Format: Hardcover
ATGET is a beautiful book of 100 images faced by 100 one-page commentaries by John Szarkowski, plus his 8 page introduction. In other words, it has the same format as his LOOKING AT PHOTOGRAPHS. The reproductions are excellent. The commentaries are an intertaining mix of photographic history, insight into subject matter (basketmaking, tree pruning, automobiles), and analysis of the formal qualites that make the photographs classics. What we have here is a distillation of what the best photographic curator of the 20th Century has to say about one of the best photographers of the 20th Century.
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26 of 29 people found the following review helpful By Helen Starkweather on October 6, 2000
Format: Hardcover
John Szarkowski has chosen one hundred extraordinary photographs by Eugene Atget, to explore in a book entitled in a grand elegant serif typeface simplicity "ATGET". Turning pages in this book, is the beginning of a journey that describes over and over again, less is more. This is a delicious book. In these beautifully printed reproductions, Atget offers mocha cobblestones and cocoa dusted buildings rising out of lavender gray mist, moldy peach bark grows on his trees, cream lilies are carved out of the dark chocolate of a pond, silver pumpkin leaves glisten, putty sunlit mists of dust drift through an overstuffed room. Each photograph seems so simple and quiet at first glance, but don't be fooled. Look, and look again because they are teeming with spirits and secrets and the steps just taken off stage. Look for reflections in glass and mirrors and water, curtains pulled to one side, a pigeon toed mannequin, the cavernous, black block of an entrance to a side show. Each plate invites imagination with Szarkowski's insights and suggestions. Many of the images are of people who have just left, and the people who will arrive, and John Szarkowski's elegant prose allows the reader to dive into these square frames to float in a France of the early 1900's and wonder. Mr. Szarkowski offers wonderful chunks of history and parcels of context to embrace each image. Atget and Szarkowski are fine partners.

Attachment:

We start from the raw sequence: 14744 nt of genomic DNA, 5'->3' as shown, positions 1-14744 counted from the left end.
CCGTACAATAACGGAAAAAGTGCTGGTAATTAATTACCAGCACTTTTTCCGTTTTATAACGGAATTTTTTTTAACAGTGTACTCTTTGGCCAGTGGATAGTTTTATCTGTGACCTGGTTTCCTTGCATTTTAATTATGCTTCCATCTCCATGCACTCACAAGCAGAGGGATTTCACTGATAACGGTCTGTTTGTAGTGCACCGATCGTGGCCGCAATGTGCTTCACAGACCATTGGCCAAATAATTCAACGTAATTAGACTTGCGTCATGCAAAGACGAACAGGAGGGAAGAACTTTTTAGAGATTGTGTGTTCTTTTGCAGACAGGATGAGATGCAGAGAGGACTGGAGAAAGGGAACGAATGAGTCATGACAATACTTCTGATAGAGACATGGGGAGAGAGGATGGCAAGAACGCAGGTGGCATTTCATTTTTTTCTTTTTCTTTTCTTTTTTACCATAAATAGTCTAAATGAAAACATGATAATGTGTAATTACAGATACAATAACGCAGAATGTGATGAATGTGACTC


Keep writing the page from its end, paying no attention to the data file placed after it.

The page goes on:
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13 of 13 people found the following review helpful By Lisa M Clifford on December 31, 2001